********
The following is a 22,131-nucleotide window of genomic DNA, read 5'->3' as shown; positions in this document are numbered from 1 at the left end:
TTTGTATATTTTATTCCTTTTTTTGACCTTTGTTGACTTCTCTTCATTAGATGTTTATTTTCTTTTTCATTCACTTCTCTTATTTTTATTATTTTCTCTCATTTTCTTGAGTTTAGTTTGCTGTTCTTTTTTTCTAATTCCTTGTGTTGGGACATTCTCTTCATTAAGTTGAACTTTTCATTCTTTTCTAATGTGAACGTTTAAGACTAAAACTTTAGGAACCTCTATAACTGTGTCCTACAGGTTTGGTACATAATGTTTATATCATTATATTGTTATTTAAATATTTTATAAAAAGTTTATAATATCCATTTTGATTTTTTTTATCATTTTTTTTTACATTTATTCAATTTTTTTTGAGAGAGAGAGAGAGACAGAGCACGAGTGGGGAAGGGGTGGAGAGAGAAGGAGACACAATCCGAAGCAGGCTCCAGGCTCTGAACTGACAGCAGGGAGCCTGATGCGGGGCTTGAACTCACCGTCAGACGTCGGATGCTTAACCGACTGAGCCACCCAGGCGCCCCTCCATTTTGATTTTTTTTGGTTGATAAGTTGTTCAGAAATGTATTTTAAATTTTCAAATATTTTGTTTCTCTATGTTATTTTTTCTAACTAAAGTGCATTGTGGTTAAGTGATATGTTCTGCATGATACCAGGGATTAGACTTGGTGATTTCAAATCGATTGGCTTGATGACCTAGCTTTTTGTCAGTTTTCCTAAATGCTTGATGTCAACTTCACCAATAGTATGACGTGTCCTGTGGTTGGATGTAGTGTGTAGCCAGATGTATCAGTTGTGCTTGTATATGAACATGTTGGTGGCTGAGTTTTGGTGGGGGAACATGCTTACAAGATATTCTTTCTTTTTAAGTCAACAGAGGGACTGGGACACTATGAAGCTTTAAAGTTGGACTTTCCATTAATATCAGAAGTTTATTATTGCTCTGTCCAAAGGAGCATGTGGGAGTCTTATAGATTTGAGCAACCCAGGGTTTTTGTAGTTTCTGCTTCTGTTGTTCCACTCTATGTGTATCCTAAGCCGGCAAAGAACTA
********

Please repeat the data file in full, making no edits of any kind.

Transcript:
The following is a 22,131-nucleotide window of genomic DNA, read 5'->3' as shown; positions in this document are numbered from 1 at the left end:
TTTGTATATTTTATTCCTTTTTTTGACCTTTGTTGACTTCTCTTCATTAGATGTTTATTTTCTTTTTCATTCACTTCTCTTATTTTTATTATTTTCTCTCATTTTCTTGAGTTTAGTTTGCTGTTCTTTTTTTCTAATTCCTTGTGTTGGGACATTCTCTTCATTAAGTTGAACTTTTCATTCTTTTCTAATGTGAACGTTTAAGACTAAAACTTTAGGAACCTCTATAACTGTGTCCTACAGGTTTGGTACATAATGTTTATATCATTATATTGTTATTTAAATATTTTATAAAAAGTTTATAATATCCATTTTGATTTTTTTTATCATTTTTTTTTACATTTATTCAATTTTTTTTGAGAGAGAGAGAGAGACAGAGCACGAGTGGGGAAGGGGTGGAGAGAGAAGGAGACACAATCCGAAGCAGGCTCCAGGCTCTGAACTGACAGCAGGGAGCCTGATGCGGGGCTTGAACTCACCGTCAGACGTCGGATGCTTAACCGACTGAGCCACCCAGGCGCCCCTCCATTTTGATTTTTTTTGGTTGATAAGTTGTTCAGAAATGTATTTTAAATTTTCAAATATTTTGTTTCTCTATGTTATTTTTTCTAACTAAAGTGCATTGTGGTTAAGTGATATGTTCTGCATGATACCAGGGATTAGACTTGGTGATTTCAAATCGATTGGCTTGATGACCTAGCTTTTTGTCAGTTTTCCTAAATGCTTGATGTCAACTTCACCAATAGTATGACGTGTCCTGTGGTTGGATGTAGTGTGTAGCCAGATGTATCAGTTGTGCTTGTATATGAACATGTTGGTGGCTGAGTTTTGGTGGGGGAACATGCTTACAAGATATTCTTTCTTTTTAAGTCAACAGAGGGACTGGGACACTATGAAGCTTTAAAGTTGGACTTTCCATTAATATCAGAAGTTTATTATTGCTCTGTCCAAAGGAGCATGTGGGAGTCTTATAGATTTGAGCAACCCAGGGTTTTTGTAGTTTCTGCTTCTGTTGTTCCACTCTATGTGTATCCTAAGCCGGCAAAGAACTA